What can a bagpipe, a fiddle or a harpsichord tell us about national culture and identity? Each country has a different story to tell, and Scotland's story has not yet been told. This book traces the cultural and social history of musical instruments in Scotland. Each chapter focuses on a different instrument, discussing its appearance in literature and art, its presence or rendition in music, and its organological development. There are clear links with the historical, socio-cultural, political, even religious milieux of the nation, as the book addresses such questions as `Why was bagpipe music considered anti-Christian?' `Why were genteel ladies for centuries not depicted playing the flute?' and `What is the BBC's role in promoting Scottish fiddle music?'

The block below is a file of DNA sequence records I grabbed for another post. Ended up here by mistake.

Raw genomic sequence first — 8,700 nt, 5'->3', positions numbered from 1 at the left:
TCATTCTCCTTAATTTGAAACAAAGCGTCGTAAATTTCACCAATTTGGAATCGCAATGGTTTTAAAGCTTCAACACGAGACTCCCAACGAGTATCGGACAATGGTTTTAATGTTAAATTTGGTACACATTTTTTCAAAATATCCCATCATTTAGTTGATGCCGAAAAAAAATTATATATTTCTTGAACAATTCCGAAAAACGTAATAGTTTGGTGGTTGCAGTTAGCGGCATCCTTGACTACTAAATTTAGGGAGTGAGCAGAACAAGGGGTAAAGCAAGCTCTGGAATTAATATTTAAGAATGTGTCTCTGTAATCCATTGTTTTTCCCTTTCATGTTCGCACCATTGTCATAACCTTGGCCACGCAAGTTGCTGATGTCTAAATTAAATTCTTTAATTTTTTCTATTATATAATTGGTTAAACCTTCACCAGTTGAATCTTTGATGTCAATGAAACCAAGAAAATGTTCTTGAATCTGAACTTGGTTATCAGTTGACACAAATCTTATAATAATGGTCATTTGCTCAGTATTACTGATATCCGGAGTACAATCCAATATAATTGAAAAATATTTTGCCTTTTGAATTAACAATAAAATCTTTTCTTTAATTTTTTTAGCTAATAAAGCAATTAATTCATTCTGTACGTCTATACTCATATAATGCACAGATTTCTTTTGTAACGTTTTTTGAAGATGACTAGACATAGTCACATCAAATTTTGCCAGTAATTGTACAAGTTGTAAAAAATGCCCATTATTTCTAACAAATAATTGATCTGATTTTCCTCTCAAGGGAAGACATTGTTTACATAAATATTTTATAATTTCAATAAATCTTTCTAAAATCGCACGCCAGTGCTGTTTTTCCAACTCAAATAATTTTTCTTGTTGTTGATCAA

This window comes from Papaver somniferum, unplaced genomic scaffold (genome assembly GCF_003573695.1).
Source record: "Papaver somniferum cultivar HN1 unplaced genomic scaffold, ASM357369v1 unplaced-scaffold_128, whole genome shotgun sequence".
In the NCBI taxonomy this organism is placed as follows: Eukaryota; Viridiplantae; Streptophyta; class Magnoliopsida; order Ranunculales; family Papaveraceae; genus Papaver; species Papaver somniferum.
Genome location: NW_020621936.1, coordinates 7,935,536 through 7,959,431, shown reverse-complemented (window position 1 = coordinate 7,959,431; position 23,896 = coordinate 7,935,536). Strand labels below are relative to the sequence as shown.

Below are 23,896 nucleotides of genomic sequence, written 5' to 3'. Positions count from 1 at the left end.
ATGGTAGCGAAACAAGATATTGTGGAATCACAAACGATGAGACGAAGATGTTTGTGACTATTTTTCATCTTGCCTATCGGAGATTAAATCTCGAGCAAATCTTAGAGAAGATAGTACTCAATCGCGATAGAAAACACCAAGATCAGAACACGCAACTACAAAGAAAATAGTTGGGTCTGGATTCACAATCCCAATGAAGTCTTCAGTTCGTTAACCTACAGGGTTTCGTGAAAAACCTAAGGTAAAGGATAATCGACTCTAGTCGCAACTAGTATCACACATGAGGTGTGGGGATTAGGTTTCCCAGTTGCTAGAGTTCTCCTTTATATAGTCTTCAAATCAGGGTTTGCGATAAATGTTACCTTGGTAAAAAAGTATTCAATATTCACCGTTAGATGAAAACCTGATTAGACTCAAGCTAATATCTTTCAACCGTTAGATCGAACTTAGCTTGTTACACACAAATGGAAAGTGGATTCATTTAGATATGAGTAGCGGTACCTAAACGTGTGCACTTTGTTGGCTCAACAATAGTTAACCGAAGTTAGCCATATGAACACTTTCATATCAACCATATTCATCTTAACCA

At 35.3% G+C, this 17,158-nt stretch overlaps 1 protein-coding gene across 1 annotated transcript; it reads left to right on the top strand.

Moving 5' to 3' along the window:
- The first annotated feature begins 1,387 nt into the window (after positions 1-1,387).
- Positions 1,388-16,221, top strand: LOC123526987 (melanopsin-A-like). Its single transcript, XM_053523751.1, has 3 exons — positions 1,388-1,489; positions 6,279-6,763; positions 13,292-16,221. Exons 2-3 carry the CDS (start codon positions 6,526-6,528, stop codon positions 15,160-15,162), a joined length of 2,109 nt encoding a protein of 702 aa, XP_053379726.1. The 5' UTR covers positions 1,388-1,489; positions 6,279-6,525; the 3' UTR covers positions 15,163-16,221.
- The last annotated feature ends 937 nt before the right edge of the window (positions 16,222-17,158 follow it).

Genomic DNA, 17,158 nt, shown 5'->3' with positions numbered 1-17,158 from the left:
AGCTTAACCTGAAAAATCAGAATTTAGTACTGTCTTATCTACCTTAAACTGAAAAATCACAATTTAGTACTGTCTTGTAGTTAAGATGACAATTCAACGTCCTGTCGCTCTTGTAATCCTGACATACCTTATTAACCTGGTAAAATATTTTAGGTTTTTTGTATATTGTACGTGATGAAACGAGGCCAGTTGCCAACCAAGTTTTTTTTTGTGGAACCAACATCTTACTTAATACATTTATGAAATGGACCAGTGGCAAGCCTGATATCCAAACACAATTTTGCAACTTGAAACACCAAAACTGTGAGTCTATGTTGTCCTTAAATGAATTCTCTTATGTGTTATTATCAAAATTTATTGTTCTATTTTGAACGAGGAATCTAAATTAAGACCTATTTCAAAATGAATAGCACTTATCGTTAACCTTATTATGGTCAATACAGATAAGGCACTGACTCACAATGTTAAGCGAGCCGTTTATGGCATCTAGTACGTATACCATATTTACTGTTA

This book is the first authoritative source to provide a deep understanding of the cultural history of instruments which have had, and often still have, great societal impact in Scotland. It will interest a wide readership - from enthusiasts of Scottish music to cultural historians, from art specialists to music collectors, from curators to university lecturers.
Publisher: John Donald Publishers Ltd
Dimensions: 234 x 156 mm
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